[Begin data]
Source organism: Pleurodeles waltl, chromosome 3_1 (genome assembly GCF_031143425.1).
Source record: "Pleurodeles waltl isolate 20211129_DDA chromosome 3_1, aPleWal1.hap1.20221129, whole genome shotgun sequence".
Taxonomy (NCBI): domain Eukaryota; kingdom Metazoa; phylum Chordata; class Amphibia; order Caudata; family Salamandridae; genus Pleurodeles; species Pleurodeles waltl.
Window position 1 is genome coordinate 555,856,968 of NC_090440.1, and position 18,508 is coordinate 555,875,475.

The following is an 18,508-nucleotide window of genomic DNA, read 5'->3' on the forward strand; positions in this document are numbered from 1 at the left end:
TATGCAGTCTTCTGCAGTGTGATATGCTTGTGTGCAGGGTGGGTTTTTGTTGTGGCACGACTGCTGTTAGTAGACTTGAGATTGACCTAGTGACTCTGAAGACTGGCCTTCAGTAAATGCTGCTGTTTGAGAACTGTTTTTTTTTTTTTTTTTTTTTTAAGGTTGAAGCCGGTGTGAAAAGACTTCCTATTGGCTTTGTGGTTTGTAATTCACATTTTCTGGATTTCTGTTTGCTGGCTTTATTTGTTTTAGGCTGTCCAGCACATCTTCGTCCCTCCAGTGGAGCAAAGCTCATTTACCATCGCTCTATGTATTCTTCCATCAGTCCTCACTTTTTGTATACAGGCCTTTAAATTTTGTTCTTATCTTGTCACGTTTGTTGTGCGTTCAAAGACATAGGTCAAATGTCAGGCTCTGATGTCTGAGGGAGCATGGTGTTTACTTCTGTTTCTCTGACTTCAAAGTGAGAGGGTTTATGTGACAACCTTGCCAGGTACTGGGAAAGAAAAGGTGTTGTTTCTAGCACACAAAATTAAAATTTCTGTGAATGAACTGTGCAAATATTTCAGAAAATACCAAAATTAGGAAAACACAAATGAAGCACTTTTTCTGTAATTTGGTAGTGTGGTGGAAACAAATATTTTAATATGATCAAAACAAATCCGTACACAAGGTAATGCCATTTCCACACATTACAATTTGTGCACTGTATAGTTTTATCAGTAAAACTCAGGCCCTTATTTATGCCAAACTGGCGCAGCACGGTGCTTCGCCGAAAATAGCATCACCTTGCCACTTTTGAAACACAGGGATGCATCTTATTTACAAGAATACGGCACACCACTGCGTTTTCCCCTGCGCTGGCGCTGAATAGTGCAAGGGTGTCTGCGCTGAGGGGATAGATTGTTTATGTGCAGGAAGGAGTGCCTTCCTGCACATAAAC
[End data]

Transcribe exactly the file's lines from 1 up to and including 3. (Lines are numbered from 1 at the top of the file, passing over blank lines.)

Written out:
Source organism: Pleurodeles waltl, chromosome 3_1 (genome assembly GCF_031143425.1).
Source record: "Pleurodeles waltl isolate 20211129_DDA chromosome 3_1, aPleWal1.hap1.20221129, whole genome shotgun sequence".
Taxonomy (NCBI): domain Eukaryota; kingdom Metazoa; phylum Chordata; class Amphibia; order Caudata; family Salamandridae; genus Pleurodeles; species Pleurodeles waltl.